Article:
New fitness for human habitation bill means landlords can be taken to court if they don’t complete necessary home repairs by Victoria Whitlock

Landlords, if you haven’t inspected your rental properties for a while because you’ve entrusted them to a managing agent, I would give them a once-over if I were you before a new Act comes into force in a couple of months, otherwise you could end up in court.

From March 20, tenants will be given the power to sue landlords who fail to adequately maintain their properties as part of a new law called the Homes (Fitness for Human Habitation) Act.

This means that, rather than relying on overstretched, under-resourced councils to force landlords to carry out repairs sometime never, tenants will be able to take them to court.

What is the Homes (Fitness for Human Habitation) Act?

The Act, which is actually an update to the Landlord and Tenant Act 1985, will cover all tenancies of less than seven years in length, which must surely be the majority.

Courts will have authority to order landlords to carry out the repairs and they will also be able to award damages to tenants.

The new law is designed to prevent tenants having to put up with unsafe or unsanitary conditions, such as damp, poor ventilation, lack of natural light and blocked drains.

Of course, good landlords don’t have anything to worry about.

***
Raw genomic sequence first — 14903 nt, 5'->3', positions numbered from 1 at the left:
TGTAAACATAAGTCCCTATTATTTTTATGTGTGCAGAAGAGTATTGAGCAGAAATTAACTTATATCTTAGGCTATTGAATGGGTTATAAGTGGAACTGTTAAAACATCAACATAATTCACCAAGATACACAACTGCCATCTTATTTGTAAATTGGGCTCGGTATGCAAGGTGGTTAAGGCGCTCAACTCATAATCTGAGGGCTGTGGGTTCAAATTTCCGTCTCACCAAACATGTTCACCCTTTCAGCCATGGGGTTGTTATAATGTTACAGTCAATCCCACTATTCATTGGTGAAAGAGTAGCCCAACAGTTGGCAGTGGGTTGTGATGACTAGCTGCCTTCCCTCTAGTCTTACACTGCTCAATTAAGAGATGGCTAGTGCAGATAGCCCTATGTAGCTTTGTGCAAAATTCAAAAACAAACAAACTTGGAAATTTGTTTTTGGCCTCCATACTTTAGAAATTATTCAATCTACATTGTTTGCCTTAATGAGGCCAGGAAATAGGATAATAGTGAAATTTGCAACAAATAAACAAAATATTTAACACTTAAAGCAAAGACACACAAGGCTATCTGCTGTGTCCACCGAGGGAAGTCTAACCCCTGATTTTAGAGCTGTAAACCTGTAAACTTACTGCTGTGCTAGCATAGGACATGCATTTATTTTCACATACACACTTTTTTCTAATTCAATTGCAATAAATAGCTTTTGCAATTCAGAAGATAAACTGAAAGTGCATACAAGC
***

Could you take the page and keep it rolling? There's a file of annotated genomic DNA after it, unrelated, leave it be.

If you respond to tenants’ requests for repairs faster than a rat out of a trap and your properties are generally in good repair, then you’re fine.

However, if you have ignored your tenants’ complaints about such issues as damp, hoping they will just put up with it, then you had better get yourself into gear and sort it out now, otherwise you could end up in court. If you do, you won’t get much sympathy.

I am more worried about landlords who have left managing agents to look after their properties. If that’s you, do you know how well your agent is taking care of things?

Can you be sure that they have carried out necessary repairs and they haven’t just ignored tenants’ complaints because they really cannot be bothered doing any work for their commission? If you are not sure, I would go and take a look.

You can be sure that I will be quoting the Act when I next contact my daughter’s slack letting agent who has stubbornly refused to carry out any repairs to her student house, despite being repeatedly asked to do so since she and her friends moved in last September.

These include a permanently blocked shower, mould in two of the bedrooms and windows that won’t close.

Less serious but also annoying are the broken curtain rail, bust desk chair, loose shower rail and a cupboard full of junk left behind by previous tenants.

I was so fed up of hearing my daughter complain about the property that I decided to call the letting agent myself, which, as my daughter’s guarantor, I felt entitled to do. However, the conversation didn’t go well. At first the guy told me he didn’t have time to talk.

“Look, these girls have paid you a £1,400 fee, the least you can do is take a five-minute phone call,” I said, in my sternest “mum voice”.

Then he told me he only responded to repair requests made online. I pointed out the girls had logged their complaints several times and nothing had been done, at which point I swear I could hear him grinding his teeth.

Eventually, he agreed to carry out the repairs, but that was a month ago and nothing has been sorted. Maybe the landlord is aware of the issues but I suspect the agent hasn’t informed him.

Either way, someday someone could sue him because of his downright laziness.


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